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Title: Christopher Dresser (1834-1904) and the cult of Japan
Author: Halén, Widar
ISNI:       0000 0001 3524 3975
Awarding Body: University of Oxford
Current Institution: University of Oxford
Date of Award: 1988
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Christopher Dresser was one of the most advanced designers of the nineteenth century. He was an important art theorist and his writings were well known in Europe, America and Japan. His doctrines, among the most original of the century, stressed the importance of function, simplicity and mechanical skill. He pioneered a rational and scientific attitude to design that was based on easily available and inexpensive materials, and in modern sociolistic termns advocated the equality of status between the manufacturer and the designer. He was one of the first professionally trained designers for machine production in Europe, and his designs for carpets, textiles, wallpapers, furniture, cast iron, ceramics, metalware and entire interiors were far ahead of his time, looking forward to the geometric and functional character of much twentieth century design. These innovative creations as well as his many publications on design are marked by a distinct penchant for Oriental art and for Japanese art in particular. While studying at the School of Design in London from 1847 to 1855 Dresser was a keen student of Oriental art and he first encountered Japanese art around the time of the opening of Japan to foreign commerce in 1853-54. The import of Japanese art and artefacts to the West made a tremendous impact on Dresser and on European artists in general, who soon coined the word 'Japonisme' later to become anglicised as 'Japonism' and 'Ango-Japanese'. The Cult of Japan as it was also called in Britain during the later half of the nineteenth century became a guiding spirit in the reform movement of the day, and Dresser was one of its foremost figures. He very early on included Japanese art in his revolutionary classification of the decorative arts launched in 1861, and was continuously inspired by Japanese art throughout his career. Travelling to Japan in 1876 he had the benefit of being the first European designer to be allowed to move freely in the country, and his observations were published in his 'Japan, its Architecture, Art, and Art Manufactures' (1882). Dresser probably did more for the heralding of Japonism and the dissemination of Japanese art proper in England than any other individual. But despite this, Dresser's work has never previously been seriously assessed and given the critical appraisal it fully deserves.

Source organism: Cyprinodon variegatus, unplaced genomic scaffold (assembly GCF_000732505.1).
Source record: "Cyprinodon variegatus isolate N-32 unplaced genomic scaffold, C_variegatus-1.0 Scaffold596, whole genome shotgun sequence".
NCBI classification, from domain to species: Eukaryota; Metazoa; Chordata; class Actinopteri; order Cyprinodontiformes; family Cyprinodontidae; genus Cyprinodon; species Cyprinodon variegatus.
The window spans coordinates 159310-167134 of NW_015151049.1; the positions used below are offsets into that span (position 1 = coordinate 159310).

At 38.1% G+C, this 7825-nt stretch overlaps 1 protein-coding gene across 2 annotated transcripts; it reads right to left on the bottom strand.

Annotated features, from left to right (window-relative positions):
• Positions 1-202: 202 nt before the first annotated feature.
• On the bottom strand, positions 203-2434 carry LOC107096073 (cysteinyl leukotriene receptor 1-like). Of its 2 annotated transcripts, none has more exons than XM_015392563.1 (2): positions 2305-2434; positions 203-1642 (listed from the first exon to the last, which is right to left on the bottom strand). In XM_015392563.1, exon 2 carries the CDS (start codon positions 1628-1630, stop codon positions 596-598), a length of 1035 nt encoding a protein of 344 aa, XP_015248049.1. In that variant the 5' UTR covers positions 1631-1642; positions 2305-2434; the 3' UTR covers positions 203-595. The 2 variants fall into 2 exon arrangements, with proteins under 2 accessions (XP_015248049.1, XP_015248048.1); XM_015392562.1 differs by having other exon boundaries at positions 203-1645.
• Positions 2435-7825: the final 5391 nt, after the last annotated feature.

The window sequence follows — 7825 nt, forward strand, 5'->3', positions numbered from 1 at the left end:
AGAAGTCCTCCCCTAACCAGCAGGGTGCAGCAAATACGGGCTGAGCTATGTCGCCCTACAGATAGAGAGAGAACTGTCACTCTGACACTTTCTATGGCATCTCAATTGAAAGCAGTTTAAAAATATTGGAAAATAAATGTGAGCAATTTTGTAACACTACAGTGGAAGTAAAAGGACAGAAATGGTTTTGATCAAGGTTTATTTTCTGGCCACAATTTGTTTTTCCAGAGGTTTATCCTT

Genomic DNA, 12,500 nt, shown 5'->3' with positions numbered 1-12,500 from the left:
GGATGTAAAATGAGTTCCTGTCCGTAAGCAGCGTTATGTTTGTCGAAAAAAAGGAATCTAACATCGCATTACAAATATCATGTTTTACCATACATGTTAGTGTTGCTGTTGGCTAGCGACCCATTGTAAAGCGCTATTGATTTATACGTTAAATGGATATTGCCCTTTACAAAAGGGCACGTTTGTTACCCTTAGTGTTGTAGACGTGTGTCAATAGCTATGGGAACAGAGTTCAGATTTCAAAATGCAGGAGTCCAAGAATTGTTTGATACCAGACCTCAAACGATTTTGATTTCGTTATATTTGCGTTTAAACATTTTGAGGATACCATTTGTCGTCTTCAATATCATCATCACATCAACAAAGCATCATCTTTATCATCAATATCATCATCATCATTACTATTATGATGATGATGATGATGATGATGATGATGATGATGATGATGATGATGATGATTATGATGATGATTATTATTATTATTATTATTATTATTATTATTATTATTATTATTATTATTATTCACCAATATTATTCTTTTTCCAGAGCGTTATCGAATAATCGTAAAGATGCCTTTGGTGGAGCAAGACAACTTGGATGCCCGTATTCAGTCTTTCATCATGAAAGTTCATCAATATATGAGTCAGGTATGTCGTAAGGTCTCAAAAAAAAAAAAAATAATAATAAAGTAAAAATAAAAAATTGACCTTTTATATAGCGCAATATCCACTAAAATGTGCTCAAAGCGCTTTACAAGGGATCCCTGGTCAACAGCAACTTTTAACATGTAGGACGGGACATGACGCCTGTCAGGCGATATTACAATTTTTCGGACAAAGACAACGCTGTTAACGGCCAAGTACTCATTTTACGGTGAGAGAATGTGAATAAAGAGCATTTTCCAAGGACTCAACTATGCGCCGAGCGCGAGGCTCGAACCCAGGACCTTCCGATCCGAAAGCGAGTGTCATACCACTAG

Supervisor: Not available Sponsor: Not available
Qualification Name: Thesis (Ph.D.) Qualification Level: Doctoral
EThOS ID:  DOI: Not available
Keywords: History of art and visual culture ; Art ; Asia